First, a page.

People exhibit a vast behavioral repertoire. How do we explain this wide range of choices?
Our typical presumption is that each person has a complex personality, which explains the variations in our behavior. Yet psychologists group us by a small number of traits into personality groups quite reaily.
Sometimes, we get so caught up in discussions of people’s reasons that we forget the very large role the environment plays in our decision-making.
We might fall back into the easy answer, “You get what you deserve.”
Complexity theory is a growing branch of analysis aimed at explaining system-wide behavior of agents guided by a few rules. The ultimate behavior is often complex or unexpected, yet frequently explainable by the rules driving the individual agents in a vast and highly complex environment.
Three Fundamental Drives, OCEAN, and Environment
We each start with the same basic drives—satiety (the need to satisfy our bodily requirements), sex, and safety. However, our particular experience can range from being wealthy to hand-to-mouth existence, from being healthy to sickly, from feeling cherished to shunned, and so on.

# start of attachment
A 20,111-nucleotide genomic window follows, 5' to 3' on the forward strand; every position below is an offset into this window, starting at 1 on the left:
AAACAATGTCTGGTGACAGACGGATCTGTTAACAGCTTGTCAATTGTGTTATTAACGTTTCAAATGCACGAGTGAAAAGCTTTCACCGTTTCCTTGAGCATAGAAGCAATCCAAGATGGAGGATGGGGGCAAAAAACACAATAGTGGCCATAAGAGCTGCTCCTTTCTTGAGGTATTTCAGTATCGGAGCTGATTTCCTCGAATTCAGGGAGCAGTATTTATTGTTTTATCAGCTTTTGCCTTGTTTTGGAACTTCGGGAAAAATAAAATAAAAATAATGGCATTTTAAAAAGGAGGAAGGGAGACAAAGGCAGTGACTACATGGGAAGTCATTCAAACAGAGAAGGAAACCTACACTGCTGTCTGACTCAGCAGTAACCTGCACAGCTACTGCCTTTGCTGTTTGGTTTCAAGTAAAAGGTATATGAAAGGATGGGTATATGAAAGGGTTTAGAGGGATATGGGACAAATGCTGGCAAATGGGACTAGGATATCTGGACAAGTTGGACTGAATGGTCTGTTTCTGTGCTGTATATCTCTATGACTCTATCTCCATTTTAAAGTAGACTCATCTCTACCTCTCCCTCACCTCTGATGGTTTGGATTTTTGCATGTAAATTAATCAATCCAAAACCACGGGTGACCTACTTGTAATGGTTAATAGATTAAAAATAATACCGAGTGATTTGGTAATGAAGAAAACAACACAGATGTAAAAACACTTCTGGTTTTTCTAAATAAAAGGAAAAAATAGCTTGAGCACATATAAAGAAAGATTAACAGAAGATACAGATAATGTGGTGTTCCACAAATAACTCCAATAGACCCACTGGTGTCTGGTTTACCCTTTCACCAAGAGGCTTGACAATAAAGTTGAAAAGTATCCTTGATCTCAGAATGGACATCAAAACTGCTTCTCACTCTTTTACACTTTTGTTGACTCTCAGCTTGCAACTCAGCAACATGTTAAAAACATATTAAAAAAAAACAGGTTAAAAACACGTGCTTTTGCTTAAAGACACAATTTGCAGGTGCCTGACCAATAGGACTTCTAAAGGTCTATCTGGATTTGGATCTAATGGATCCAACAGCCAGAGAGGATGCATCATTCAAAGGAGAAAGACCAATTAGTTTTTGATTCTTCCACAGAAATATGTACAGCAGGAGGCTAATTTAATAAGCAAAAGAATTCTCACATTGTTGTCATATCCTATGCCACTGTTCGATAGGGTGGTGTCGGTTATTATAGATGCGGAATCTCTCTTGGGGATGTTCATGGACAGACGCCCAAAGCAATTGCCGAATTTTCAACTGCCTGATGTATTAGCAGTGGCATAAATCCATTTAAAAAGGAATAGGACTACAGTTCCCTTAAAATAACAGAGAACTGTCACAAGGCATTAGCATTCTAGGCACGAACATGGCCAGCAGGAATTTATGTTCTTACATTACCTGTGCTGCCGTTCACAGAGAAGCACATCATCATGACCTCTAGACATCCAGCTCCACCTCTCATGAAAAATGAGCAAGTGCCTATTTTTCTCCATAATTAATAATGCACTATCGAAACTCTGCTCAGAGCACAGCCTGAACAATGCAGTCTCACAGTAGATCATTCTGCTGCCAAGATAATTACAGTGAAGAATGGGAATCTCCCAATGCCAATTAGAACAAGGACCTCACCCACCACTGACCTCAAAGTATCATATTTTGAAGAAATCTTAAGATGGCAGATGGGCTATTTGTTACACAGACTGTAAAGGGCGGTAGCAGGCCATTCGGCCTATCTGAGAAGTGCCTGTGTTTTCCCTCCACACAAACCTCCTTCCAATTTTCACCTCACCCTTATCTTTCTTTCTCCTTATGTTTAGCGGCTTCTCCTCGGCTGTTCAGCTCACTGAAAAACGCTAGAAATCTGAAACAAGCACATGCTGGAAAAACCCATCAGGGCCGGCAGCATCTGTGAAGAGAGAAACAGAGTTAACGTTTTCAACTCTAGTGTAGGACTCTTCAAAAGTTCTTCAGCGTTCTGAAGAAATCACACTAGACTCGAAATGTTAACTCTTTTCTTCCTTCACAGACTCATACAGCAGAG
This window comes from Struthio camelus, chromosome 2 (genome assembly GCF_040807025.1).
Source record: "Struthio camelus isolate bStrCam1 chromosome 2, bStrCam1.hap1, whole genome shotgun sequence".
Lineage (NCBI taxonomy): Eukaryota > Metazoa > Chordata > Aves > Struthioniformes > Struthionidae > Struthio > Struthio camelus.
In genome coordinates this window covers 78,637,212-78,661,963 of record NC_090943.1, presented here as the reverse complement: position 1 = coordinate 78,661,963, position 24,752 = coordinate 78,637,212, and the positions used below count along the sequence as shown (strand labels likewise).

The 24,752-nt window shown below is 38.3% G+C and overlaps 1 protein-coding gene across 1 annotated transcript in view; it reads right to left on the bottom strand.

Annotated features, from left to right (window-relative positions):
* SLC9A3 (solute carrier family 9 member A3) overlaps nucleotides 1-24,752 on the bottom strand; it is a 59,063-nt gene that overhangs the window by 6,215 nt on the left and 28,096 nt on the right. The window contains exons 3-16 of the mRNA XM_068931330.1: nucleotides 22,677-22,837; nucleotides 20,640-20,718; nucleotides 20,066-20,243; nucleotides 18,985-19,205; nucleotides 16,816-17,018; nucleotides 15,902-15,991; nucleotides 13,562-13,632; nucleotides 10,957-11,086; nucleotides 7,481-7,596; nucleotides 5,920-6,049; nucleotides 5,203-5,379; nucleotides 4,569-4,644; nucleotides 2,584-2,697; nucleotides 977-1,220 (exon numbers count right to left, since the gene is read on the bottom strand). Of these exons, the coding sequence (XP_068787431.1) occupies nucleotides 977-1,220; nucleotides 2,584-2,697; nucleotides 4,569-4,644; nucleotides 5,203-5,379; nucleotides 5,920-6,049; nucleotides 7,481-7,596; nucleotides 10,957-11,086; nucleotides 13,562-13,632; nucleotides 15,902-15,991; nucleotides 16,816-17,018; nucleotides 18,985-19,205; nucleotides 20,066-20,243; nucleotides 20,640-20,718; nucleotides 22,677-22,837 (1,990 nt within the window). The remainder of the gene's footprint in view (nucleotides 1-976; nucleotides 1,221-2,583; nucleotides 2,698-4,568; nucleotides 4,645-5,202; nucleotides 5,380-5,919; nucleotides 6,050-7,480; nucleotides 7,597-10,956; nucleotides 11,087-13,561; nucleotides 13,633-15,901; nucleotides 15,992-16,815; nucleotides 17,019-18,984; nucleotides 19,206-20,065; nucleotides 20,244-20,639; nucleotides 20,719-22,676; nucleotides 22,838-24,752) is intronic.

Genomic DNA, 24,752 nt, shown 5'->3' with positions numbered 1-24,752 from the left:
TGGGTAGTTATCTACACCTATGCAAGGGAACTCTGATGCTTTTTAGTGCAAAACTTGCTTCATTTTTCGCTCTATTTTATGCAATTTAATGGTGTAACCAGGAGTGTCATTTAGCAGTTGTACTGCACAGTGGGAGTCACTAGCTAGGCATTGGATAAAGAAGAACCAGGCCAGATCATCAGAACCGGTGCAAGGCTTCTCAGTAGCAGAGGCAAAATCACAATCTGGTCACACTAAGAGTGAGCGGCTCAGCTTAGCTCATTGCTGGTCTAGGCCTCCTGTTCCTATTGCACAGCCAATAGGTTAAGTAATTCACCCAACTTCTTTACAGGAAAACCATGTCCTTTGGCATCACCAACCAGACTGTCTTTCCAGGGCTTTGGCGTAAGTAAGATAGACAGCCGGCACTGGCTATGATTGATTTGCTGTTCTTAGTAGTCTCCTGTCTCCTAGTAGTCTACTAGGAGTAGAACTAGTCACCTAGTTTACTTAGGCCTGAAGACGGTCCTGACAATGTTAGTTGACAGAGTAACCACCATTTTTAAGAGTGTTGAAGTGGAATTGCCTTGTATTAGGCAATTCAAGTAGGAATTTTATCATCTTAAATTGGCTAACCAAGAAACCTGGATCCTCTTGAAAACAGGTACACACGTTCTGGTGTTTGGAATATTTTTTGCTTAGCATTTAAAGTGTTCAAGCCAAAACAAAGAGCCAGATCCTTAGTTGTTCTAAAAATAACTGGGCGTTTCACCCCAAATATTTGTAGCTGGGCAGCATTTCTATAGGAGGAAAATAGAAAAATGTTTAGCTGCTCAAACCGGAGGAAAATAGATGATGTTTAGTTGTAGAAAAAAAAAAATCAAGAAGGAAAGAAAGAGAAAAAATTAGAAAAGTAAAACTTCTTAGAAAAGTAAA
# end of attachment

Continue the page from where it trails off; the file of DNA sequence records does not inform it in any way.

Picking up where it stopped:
Through repeated, albeit idiosyncratic, experiences we develop our three fundamental drives into some common personality traits. A common personality description has the acronym, OCEAN—Openness to experience, Conscientiousness, Extraversion, Agreeableness, and Neuroticism.
By the end of puberty, each of us is firmly in our place within the Big Five. Yet, after puberty, the environment and our experiences continue to change and challenge us with novel situations, due to which our behaviors can’t always be predicted by the OCEAN traits.
It is the diversity of our environments and our experiences that drives the wide spread of behavior, rather than the innate differences between individuals.
What happens when one ignores environmental complexity? Consider the perspective in “A Successful Poem.”
Fundamental Attribution Error. Natural error of judging oneself differently than others.